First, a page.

Armed Conflict, Alcohol Misuse, Decision-Making, and Intimate Partner Violence among Women in Northeastern Uganda: A Population Level Study

Citation:

Mootz, Jennifer J., Florence Kyoheirwe Muhanguzi, Pavel Panko, Patrick Onyango Mangen, Milton L. Wainberg, Ilana Pinsky, and Kaveh Khoshnood. 2018. "Armed Conflict, Alcohol Misuse, Decision-Making, and Intimate Partner Violence among Women in Northeastern Uganda: A Population Level Study." Conflict and Health 12: 1-11.

Authors: Jennifer J. Mootz, Florence Kyoheirwe Muhanguzi, Pavel Panko, Patrick Onyango Mangen, Milton L. Wainberg, Ilana Pinsky, Kaveh Khoshnood

Abstract:

Background: Relations among and interactions between exposure to armed conflict, alcohol misuse, low socioeconomic status, gender (in)equitable decision-making, and intimate partner violence (IPV) represent serious global health concerns. Our objective was to determine extent of exposure to these variables and test pathways between these indicators of interest.
 
Methods: We surveyed 605 women aged 13 to 49 who were randomly selected via multistage sampling across three districts in Northeastern Uganda in 2016. We used Mplus 7.4 to estimate a moderated structural equation model of indirect pathways between armed conflict and intimate partner violence for currently partnered women (n = 558) to evaluate the strength of the relationships between the latent factors and determine the goodness-of-fit of the proposed model with the population data.
 
Results: Most respondents (88.8%) experienced conflict-related violence. The lifetime/ past 12 month prevalence of experiencing intimate partner violence was 65.3%/ 50.9% (psychological) and 59.9%/ 43.8% (physical). One-third (30.7%) of women’s partners reportedly consumed alcohol daily. The relative fit of the structural model was superior (CFI = 0.989; TLI = 0.989). The absolute fit (RMSEA = 0.029) closely matched the population data. The partner and joint decision-making groups significantly differed on the indirect effect through partner alcohol use (a1b1 = 0.209 [0.017: 0.467]).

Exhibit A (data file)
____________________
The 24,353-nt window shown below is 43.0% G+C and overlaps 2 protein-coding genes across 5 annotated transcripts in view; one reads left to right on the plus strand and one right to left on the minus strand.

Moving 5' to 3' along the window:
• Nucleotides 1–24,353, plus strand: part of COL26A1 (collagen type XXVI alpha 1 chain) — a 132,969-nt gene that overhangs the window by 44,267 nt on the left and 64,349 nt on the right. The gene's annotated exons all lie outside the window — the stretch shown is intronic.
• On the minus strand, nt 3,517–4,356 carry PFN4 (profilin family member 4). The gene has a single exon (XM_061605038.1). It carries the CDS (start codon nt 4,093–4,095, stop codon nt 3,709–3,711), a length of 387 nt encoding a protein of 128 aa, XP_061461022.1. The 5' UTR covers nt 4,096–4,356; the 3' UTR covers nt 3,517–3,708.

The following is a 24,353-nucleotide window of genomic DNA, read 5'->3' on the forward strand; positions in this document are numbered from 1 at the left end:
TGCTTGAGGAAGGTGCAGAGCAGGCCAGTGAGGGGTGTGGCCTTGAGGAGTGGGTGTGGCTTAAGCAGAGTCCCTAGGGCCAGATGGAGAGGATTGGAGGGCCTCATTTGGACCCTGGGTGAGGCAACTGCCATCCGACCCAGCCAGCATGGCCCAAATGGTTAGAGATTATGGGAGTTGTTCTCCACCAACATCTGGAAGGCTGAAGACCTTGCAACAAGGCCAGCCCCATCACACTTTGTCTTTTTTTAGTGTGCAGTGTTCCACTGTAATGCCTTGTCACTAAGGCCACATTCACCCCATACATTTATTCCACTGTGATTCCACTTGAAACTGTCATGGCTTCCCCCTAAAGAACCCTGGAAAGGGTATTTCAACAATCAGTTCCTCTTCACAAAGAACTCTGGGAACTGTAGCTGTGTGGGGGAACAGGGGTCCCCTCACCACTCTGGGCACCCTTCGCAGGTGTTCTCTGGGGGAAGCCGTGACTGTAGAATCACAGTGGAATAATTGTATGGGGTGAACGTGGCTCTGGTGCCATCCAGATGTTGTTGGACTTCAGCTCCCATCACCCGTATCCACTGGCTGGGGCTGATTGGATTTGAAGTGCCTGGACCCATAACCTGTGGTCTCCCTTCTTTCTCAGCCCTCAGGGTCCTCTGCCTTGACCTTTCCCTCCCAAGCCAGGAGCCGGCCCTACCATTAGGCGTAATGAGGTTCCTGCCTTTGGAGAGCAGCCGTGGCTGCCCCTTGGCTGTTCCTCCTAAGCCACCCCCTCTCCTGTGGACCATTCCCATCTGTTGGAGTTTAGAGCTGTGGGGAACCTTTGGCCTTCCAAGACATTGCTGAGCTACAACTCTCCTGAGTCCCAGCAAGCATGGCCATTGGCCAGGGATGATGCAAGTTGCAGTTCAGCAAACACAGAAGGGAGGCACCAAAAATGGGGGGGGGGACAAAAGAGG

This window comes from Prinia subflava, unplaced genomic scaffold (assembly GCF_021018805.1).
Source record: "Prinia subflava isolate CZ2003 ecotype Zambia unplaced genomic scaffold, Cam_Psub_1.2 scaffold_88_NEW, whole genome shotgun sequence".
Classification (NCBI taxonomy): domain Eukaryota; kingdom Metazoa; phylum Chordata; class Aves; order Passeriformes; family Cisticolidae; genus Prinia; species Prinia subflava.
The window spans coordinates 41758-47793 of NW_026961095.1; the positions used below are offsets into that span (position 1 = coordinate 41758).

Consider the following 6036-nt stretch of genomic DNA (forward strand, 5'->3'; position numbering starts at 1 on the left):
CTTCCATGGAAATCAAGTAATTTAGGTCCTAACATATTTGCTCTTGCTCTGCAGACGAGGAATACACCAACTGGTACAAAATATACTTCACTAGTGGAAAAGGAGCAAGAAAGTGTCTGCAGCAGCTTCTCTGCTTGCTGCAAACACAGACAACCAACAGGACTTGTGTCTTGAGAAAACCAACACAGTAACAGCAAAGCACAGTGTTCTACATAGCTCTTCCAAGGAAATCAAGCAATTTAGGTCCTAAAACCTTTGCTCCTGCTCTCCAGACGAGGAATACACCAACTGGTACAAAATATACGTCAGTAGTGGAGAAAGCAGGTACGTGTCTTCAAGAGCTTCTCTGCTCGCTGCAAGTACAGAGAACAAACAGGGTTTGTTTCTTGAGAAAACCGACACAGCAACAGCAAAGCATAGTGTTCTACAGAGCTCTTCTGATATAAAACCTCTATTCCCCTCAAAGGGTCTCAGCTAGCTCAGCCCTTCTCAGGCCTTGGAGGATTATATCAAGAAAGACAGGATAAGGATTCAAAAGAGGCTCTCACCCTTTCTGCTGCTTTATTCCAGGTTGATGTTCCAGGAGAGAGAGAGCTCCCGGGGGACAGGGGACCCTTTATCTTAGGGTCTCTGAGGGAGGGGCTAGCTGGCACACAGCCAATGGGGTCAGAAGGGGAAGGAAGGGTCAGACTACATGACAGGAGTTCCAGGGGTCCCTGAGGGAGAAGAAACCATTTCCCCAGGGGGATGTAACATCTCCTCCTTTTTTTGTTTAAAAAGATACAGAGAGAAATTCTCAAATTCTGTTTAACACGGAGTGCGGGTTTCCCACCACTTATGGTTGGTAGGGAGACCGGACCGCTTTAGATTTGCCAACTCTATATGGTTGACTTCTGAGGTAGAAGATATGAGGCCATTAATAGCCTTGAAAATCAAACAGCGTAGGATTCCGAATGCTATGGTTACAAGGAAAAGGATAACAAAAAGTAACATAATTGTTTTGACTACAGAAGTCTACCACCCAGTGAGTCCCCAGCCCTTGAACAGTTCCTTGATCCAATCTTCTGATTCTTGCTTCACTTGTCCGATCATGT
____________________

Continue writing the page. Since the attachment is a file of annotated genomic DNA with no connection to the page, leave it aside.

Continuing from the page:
Conclusions: This study demonstrates that male partner alcohol misuse is associated with exposure to armed conflict and intimate partner violence—a relationship moderated by healthcare decision-making. These findings encourage the extension of integrated alcohol misuse and intimate partner violence policy and emergency humanitarian programming to include exposure to armed conflict and gendered decision-making practices.

Keywords: armed conflict, Uganda, alcohol use, domestic violence, decision-making

Topics: Armed Conflict, Economies, Poverty, Domestic Violence, Gendered Power Relations, Gender Equality/Inequality, Households, Humanitarian Assistance, Livelihoods Regions: Africa, East Africa Countries: Uganda

Year: 2018

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